from Unity News Network
Nurses and the nursing profession largely caved in disgracefully over Covid-19 and, moreover, turned on anyone—like yours truly and the remarkable Dr Niall McCrae—who dared to speak out against the prevailing narrative. Probably the profession saw its chance to bask in the ‘Save the NHS’ limelight, milk the sympathy of the public and seek a substantial pay rise. Anyone who questioned the severity of the coronavirus, or the efficacy of the measures enforced in its wake was considered to be p1$$ng on their parade. While many nurses worked very hard during the so-called pandemic, and some even died; others found time to make Tik-Tok videos. As a Registered Nurse and Fellow of the Royal College of Nursing I largely despaired of my nursing colleagues.
But there may be hope on the horizon. Nurses seem to be taking a stand on the issue of transgender activism and, specifically, the issue of gender critical feminism. Sadly, the Royal College of Nursing (RCN), of which I remain a member, seems to have been won over by the trans Taliban. Last year, Lisa Mackenzie, who was a part-time policy officer for the Royal College of Nursing, was ‘hounded out’ due to her research into transgender issues, specifically, the issue of the apparent confusion over and conflation of sex and gender.
The chief executive of the RCN, Pat Cullen, recently made her views on the transgender issue clear in a blog post. She said: “the ability to self-identify cannot be underestimated by those who have never faced these personal challenges” which seems fair to me and then a piece of nursing motherhood and apple pie: “It is a fundamental principle of the nursing and midwifery code that people are treated as individuals and their dignity upheld, including avoiding making assumptions and the recognition of diversity and individual choice.” But then: “debate is usually healthy…but division – intentionally propagating hate, fears and even smears – should never be tolerated”. Clearly, she does not, in fact, consider that debate is ‘healthy’; it is only “usually healthy”. But she seems to think that “division” is wrong without seeing the irony that without division, there can be no debate. She just wants everyone to think the same thing; in other words, the same as her. Expressing a contrary view is to be: “intentionally propagating hate, fears and even smears.”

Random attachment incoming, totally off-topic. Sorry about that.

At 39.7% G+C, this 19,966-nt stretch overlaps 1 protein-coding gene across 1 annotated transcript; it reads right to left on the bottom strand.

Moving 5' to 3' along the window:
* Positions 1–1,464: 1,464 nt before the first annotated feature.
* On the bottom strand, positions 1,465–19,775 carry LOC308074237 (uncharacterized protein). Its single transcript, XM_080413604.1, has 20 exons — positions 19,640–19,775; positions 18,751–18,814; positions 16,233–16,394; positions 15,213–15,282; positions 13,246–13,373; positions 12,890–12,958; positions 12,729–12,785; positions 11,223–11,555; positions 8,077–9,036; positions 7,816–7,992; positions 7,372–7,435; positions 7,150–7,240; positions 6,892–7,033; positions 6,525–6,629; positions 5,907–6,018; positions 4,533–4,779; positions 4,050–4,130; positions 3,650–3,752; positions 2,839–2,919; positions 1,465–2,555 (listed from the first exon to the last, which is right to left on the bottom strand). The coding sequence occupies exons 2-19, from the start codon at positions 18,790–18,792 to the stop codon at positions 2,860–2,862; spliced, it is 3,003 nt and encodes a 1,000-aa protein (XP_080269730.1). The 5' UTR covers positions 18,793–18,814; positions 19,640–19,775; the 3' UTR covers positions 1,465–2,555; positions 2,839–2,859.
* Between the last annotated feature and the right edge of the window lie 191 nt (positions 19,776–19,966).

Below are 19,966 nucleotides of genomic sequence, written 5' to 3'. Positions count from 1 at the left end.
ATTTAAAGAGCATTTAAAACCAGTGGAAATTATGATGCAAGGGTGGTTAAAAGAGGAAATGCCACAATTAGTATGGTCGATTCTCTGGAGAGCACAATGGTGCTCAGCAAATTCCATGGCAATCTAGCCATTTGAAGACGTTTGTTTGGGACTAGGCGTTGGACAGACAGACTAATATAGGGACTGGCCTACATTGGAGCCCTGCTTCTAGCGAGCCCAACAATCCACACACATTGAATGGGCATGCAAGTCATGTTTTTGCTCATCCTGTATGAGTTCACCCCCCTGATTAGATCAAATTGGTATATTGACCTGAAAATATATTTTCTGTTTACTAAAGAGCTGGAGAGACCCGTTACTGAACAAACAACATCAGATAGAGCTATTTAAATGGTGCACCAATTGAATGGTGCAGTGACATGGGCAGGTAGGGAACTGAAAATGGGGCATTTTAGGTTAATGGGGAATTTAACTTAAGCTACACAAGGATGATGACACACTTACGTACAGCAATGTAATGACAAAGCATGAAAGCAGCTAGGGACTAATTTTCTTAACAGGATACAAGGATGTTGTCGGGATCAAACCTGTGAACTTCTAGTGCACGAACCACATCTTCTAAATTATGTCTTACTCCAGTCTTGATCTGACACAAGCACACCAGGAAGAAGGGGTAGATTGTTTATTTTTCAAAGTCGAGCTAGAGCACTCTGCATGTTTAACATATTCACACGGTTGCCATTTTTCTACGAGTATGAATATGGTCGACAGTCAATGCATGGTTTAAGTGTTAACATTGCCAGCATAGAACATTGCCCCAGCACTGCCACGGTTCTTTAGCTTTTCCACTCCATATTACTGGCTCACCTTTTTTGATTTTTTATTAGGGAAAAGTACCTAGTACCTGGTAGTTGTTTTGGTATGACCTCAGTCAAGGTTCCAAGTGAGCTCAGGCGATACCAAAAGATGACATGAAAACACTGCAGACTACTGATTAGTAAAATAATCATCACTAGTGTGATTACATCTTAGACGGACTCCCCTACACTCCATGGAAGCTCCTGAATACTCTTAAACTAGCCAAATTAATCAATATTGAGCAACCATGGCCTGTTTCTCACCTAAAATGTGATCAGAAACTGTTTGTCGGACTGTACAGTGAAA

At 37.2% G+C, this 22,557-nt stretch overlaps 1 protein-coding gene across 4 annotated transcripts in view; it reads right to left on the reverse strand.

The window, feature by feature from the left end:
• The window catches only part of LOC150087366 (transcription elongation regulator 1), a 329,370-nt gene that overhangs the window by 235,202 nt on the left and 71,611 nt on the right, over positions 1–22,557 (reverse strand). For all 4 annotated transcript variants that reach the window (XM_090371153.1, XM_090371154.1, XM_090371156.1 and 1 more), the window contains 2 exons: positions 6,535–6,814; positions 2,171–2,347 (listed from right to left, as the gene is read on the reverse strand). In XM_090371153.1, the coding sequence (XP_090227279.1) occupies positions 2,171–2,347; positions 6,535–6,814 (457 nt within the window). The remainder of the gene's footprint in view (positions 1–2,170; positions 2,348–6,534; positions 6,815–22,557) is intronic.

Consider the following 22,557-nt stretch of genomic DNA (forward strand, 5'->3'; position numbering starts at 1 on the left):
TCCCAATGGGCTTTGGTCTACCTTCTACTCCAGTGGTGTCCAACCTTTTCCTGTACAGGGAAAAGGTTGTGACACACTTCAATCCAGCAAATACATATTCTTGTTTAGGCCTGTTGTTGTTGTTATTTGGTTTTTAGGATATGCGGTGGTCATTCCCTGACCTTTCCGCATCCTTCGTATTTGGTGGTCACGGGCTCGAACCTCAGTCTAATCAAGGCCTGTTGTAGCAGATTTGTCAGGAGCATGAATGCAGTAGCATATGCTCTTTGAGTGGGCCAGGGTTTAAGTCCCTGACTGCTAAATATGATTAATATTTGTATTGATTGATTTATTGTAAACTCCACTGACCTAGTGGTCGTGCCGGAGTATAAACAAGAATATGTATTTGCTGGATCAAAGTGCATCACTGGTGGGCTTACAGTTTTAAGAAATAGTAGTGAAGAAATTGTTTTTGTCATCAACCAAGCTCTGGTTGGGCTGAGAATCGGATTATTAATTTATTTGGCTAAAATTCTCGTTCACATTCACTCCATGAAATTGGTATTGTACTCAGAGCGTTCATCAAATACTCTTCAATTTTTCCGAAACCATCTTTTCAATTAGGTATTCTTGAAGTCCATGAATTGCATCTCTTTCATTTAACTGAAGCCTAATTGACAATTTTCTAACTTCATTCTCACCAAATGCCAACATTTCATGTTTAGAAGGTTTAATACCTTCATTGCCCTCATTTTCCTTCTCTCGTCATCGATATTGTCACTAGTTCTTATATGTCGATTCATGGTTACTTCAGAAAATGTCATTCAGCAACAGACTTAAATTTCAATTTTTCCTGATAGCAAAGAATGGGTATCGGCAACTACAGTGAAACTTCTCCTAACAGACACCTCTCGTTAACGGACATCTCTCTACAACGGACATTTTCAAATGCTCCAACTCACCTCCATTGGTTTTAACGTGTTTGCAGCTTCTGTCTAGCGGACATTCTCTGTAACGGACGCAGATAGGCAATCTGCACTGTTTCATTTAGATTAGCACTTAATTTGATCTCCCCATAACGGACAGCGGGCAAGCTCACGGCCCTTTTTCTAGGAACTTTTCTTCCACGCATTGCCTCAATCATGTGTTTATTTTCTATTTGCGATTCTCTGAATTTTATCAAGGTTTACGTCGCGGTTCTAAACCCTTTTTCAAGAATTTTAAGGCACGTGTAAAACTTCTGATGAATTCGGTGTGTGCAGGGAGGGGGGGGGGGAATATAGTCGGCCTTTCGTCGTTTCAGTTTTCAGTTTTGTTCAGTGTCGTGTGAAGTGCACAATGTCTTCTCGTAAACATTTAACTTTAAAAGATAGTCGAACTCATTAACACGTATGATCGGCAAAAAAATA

But gender critical members of the RCN have made it clear that they do not want to put up with this
and clearly fear that, as a result of expressing their views, this will
lead to persecution and lack of support from the RCN if they should
find themselves in a corner over transgender issues. And, in addition to
the case of Lisa Mackenzie referred to above, such nurses have plenty
of precedent to which they can refer. Witness the disgraceful hounding of Kathleen Stock from her job at Sussex University
over her gender critical writing and the range of authors no longer
able to publish with mainstream publishers for expressing the radical
opinion that a woman cannot have a penis. ... Continue reading >>>
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UK Government says NO to referendum on WHO Pandemic Treaty!
The following has just been sent out to signatories of the petition demanding a referendum on the WHO Pandemic Treaty. As you can see it is a case of the Government knows best and the people do not have the right to have a say in it!
The Government has responded to the petition you signed – “Do not sign any WHO Pandemic Treaty unless it is approved via public referendum”.
To protect lives, the economy and future generations from future pandemics, the UK government supports a new legally-binding instrument to strengthen pandemic prevention, preparedness and response.